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Allergan shares are trading about 8.5% below the value of AbbVie’s takeover offer after the two companies unveiled their surprise deal early Tuesday.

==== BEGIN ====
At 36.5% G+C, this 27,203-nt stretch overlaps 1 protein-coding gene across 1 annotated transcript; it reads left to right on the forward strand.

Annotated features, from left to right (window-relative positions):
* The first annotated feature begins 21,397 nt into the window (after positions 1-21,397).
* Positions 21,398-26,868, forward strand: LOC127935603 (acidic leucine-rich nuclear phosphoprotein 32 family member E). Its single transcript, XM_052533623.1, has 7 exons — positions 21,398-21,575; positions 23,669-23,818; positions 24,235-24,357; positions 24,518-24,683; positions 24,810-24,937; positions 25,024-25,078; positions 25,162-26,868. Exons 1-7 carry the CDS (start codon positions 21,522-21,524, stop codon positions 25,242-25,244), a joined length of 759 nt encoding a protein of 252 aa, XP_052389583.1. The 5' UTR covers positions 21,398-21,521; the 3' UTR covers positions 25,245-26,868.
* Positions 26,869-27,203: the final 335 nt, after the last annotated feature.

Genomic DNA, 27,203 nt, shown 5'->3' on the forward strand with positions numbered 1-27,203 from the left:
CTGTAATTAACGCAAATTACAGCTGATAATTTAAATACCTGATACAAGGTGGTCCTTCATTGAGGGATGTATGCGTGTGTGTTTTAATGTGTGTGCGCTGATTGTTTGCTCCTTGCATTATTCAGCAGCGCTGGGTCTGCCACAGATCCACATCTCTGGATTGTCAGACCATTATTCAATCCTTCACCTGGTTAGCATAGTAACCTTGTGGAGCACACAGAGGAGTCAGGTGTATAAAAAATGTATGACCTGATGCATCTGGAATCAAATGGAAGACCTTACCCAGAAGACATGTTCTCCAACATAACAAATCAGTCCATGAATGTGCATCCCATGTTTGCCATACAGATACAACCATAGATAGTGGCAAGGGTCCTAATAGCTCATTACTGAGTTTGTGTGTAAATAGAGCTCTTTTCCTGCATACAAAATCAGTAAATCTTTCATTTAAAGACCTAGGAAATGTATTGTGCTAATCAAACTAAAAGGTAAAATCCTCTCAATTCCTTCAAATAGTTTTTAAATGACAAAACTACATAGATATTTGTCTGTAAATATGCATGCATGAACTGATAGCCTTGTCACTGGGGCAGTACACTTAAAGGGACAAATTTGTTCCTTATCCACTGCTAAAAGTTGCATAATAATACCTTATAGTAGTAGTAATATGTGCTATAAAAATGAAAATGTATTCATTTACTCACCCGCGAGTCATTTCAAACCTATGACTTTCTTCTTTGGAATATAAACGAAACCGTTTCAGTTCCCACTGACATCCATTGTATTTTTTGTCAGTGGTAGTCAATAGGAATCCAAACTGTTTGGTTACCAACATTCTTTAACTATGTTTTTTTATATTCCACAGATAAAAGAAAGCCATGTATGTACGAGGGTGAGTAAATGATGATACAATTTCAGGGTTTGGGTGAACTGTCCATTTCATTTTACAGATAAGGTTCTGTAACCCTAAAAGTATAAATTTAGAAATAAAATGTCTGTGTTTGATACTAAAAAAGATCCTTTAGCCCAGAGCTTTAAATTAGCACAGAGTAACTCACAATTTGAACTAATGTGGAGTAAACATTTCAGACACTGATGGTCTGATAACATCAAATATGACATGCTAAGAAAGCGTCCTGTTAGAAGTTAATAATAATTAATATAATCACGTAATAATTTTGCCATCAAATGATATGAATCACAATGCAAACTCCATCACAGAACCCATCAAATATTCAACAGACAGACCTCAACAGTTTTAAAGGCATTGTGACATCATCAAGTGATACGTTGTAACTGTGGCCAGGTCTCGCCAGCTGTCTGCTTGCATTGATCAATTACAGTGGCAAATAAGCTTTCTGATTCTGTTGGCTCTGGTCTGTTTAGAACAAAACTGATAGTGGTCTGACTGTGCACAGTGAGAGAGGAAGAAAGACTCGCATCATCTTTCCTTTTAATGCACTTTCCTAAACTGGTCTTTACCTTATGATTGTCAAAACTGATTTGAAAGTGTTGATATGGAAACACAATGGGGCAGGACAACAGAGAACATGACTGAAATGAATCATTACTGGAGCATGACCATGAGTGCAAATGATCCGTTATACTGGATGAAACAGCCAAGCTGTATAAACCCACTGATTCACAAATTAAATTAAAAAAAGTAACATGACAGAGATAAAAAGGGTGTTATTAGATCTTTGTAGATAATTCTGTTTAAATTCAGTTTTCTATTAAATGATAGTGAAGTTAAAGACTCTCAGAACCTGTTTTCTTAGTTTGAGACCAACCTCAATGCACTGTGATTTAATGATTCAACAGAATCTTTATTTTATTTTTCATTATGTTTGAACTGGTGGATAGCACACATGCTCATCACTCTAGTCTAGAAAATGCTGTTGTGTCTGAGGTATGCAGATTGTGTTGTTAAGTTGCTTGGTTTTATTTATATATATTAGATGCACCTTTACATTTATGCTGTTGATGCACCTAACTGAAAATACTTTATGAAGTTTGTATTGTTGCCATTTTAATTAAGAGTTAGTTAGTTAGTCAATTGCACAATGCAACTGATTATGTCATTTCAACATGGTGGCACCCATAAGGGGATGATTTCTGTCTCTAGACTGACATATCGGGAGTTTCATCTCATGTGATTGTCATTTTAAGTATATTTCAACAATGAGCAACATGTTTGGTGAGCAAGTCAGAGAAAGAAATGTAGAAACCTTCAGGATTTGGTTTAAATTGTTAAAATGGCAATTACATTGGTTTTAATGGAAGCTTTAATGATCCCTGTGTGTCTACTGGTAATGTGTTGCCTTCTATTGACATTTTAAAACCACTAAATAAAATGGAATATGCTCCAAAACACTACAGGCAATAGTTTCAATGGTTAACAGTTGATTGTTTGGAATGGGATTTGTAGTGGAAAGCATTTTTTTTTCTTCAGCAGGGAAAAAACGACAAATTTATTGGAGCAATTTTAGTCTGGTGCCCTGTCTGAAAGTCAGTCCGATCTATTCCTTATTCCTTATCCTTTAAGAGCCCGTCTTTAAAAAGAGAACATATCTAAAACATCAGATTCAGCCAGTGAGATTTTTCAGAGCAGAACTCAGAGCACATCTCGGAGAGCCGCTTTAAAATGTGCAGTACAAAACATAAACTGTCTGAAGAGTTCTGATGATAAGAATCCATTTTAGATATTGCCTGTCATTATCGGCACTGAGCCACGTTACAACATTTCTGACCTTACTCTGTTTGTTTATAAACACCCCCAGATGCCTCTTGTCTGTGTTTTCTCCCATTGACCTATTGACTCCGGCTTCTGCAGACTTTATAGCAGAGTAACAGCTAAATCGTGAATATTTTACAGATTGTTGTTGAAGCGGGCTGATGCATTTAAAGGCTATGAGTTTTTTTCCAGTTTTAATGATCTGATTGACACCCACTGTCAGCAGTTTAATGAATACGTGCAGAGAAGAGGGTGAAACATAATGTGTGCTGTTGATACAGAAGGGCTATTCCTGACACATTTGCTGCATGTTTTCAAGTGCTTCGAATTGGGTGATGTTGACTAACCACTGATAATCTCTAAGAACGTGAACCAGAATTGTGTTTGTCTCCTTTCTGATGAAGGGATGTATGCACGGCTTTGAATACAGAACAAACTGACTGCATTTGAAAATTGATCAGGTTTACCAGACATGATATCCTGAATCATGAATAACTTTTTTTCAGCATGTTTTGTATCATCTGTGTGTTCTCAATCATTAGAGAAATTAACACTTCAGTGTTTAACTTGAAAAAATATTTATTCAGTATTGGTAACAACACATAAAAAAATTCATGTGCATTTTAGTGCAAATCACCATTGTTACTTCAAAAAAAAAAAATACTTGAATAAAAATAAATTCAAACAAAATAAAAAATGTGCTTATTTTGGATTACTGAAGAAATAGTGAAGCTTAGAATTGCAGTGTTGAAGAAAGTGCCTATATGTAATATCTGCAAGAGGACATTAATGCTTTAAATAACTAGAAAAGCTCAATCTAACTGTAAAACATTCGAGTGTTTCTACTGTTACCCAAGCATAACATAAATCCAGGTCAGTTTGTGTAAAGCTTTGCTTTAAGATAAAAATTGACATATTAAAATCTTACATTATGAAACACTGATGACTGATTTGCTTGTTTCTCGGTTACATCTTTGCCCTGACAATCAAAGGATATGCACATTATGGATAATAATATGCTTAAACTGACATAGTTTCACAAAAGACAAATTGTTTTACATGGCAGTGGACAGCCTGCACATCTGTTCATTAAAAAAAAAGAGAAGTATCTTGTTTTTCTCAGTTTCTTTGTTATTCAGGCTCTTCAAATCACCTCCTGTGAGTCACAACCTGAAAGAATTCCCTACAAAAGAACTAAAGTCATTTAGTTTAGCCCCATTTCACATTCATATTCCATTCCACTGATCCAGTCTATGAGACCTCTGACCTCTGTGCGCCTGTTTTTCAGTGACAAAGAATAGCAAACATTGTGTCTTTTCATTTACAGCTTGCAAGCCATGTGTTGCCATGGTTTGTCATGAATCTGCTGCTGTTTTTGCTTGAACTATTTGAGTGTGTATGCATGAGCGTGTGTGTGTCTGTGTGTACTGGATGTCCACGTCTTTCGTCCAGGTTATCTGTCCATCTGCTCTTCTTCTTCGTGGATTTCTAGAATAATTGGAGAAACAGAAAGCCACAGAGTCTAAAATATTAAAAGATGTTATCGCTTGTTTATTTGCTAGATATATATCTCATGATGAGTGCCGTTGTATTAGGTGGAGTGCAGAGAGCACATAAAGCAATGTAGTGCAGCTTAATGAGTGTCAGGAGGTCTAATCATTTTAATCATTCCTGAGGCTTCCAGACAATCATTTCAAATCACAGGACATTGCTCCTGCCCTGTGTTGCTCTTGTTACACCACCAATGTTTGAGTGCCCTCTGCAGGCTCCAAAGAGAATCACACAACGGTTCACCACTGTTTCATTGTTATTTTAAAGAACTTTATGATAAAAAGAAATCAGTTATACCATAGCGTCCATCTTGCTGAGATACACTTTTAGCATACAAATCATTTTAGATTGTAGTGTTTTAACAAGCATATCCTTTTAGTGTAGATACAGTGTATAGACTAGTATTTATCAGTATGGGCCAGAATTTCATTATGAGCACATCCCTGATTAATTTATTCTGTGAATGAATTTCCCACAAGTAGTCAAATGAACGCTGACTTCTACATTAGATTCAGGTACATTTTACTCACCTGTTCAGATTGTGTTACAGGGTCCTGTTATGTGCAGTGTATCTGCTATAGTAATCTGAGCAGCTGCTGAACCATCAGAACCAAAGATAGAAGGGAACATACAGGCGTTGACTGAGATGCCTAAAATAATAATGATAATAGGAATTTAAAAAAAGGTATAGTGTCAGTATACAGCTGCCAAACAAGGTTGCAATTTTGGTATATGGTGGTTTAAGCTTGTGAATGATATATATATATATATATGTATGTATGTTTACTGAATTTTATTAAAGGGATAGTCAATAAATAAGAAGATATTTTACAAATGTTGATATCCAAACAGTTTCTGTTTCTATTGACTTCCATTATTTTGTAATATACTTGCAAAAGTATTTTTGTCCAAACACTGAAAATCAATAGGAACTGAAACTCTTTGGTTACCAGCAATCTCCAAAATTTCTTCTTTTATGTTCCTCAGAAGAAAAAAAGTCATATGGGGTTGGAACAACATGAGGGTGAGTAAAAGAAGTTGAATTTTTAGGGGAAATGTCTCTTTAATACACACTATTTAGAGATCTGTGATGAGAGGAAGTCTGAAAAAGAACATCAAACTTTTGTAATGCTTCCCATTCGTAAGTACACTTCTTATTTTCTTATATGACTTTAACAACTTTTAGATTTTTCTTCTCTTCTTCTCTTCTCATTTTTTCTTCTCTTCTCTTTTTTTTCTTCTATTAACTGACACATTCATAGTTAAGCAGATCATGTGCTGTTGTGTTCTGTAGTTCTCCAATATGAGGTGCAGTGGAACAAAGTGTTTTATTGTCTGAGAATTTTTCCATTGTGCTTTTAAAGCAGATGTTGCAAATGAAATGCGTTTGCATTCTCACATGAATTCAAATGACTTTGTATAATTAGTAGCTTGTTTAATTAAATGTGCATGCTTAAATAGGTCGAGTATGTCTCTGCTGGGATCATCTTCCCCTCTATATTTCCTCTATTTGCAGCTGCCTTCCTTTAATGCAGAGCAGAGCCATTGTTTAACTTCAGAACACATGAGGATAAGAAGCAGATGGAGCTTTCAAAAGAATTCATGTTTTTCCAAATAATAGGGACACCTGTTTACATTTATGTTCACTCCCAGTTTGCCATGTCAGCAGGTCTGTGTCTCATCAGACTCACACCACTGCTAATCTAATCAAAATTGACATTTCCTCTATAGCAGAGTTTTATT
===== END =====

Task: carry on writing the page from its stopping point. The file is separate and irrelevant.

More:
AbbVie (ABBV) is on the hunt for their next big revenue driver as their patent for the world???s top-selling drug, Humira, is nearing its end. AbbVie just made a $63 billion deal to acquire Dublin-based Allergan (AGN) in an attempt to keep their drive alive.